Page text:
Picture This: The Extraordinary Learning Benefits of Drawing

There is something magical that happens when you give a child some crayons and a blank piece of paper. They become readers.

Well, not right away.

But children’s first explorations in creating lines and squiggles that become drawings of boats and kitty cats are also a good approximation of what happens when they start learning how to read.

Both drawing pictures and reading words involve interpreting objects (in one case, pictures; in the other, text) as representations of a greater reality. This (a drawing of a tiger, the word “tiger”) represents this (an actual tiger).

And of course, just learning to write letters is a kind of drawing – and creating stories. As the great cartoonist and storyteller Lynda Barry writes to her adult readers in the introduction to her latest book, “Making Comics”: “There was a time when drawing and writing were not separated for you. In fact, our ability to write could only come from our willingness and inclination to draw. In the beginning of our writing and reading lives, we DREW the letters of our name. The motions each requires hadn’t become automatic yet. There was a lot of variability of shape, order, and orientation. The letters were characters, and when certain characters got together in a certain order, they spelled your name.”

The natural joy and interest most small children have in drawing is easy to encourage – through fingerpaints, crayons, chalk, markers.

It’s when children get older (Lynda Barry says around the age of 8 or 9, “when drawing noses or hands become an issue”) that they begin to abandon drawing – and often, their literacy suffers.

The library to the rescue!

Tucked in the extraordinary Dewey number of 740s are literally hundreds and thousands of books on drawing: sports figures, dinosaurs, Disney princesses, superheroes and supervillains, fashion, cats and kittens, clouds – whatever you can imagine!

While YouTube videos can also offer excellent drawing lessons (and I will never dissuade you from a good YouTube video), these books slow the process down a little bit and help children see all of the possibilities.

Here are a few of my favorite drawing instruction books for kids:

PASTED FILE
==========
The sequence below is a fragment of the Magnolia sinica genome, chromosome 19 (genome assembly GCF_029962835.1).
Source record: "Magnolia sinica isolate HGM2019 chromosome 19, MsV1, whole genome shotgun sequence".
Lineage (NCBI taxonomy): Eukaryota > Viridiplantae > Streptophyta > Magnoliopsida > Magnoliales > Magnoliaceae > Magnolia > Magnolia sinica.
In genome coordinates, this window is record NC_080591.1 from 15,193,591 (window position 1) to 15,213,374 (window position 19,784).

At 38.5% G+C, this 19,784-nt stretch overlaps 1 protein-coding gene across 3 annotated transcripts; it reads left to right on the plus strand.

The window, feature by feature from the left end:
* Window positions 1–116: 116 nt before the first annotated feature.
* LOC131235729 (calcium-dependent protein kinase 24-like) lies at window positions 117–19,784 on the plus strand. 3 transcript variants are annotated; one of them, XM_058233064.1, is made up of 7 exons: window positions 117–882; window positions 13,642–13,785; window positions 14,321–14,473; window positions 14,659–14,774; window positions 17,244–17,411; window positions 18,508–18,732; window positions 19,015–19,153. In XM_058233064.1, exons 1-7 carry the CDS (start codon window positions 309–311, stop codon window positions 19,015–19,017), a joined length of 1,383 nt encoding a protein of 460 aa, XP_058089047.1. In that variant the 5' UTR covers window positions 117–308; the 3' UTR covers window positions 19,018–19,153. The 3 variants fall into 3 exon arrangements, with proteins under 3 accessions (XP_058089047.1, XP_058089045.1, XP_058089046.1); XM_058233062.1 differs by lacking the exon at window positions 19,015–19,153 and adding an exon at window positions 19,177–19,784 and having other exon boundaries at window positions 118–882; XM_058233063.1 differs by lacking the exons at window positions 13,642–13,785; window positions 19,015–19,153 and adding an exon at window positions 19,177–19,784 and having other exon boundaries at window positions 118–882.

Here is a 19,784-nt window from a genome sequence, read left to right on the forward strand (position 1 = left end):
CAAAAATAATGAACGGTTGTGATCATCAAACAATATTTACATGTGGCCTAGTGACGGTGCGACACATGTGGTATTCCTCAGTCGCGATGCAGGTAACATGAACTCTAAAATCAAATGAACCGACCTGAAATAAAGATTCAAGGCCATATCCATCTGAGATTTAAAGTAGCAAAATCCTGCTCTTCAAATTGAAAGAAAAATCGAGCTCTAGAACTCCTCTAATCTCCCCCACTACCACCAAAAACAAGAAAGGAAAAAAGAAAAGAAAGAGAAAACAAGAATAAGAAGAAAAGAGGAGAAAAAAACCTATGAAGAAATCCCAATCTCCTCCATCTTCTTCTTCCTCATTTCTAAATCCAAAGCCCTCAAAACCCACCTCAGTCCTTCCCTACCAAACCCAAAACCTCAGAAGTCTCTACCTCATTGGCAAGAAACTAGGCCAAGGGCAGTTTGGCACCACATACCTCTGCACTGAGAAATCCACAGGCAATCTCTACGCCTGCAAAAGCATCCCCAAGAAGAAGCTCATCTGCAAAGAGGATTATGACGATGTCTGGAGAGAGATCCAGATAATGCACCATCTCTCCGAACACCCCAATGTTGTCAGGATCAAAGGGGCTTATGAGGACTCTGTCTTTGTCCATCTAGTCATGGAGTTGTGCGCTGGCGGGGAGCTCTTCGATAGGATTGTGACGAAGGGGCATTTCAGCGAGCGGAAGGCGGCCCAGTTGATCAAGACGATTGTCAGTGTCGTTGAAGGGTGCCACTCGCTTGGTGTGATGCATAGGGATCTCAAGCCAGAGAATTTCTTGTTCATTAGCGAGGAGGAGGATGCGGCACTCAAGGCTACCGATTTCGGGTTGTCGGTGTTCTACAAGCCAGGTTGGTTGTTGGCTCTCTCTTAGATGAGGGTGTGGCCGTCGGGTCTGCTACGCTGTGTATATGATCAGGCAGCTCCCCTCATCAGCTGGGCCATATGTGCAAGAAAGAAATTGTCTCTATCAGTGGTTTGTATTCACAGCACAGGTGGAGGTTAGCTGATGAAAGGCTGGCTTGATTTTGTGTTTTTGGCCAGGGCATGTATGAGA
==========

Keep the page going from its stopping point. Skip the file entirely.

How To Draw Cute Animals by Angela Nguyen

B How To Draw Cute Animals L

Catalog description:

“Enter planet CUTE! This follow-up to How to Draw Cute Stuff teaches kids how to draw a menagerie of adorable creatures, from cats, dogs, hedgehogs, and hamsters to dolphins, bunnies, swans, and unicorns. An introduction explains the popular kawaii style of art, step-by-step how-to sequences make the process simple enough for beginners, and interactive pages get budding artists practicing right away.”

First Drawings: Cars and Trucks by Katie Lajiness

B Cars And Trucks S

Easy instructions for making simple drawings and then coloring in of vehicles like monster trucks, race cars, and dump trucks.

How to Draw Awesome Wild Animals

How To Doodle series by Carolyn Franklin – Color Patterns, Optical Illusions, Portraits and Animals

B Color Patterns

Exploring different aspects of “doodling,” this series will help unleash your child’s imagination while giving step-by-step instructions for making some really extraordinary artwork.

Finally, don’t forget perhaps the greatest drawing instruction books in the library – picture books! Getting lost in the illustrations by these amazing artists is a great way to fortify your child’s visual imagination and perhaps even inspire them to pick up a marker or a crayon and draw on their own.

Here are just some of my personal favorite illustrators and their best books:

B Saturday

Oge Mora

B The Day The Crayons Quit

Oliver Jeffers

B Finding Winnie S

Sophie Blackall

Dec 2020 Books Pin

Categories: Books and Literacy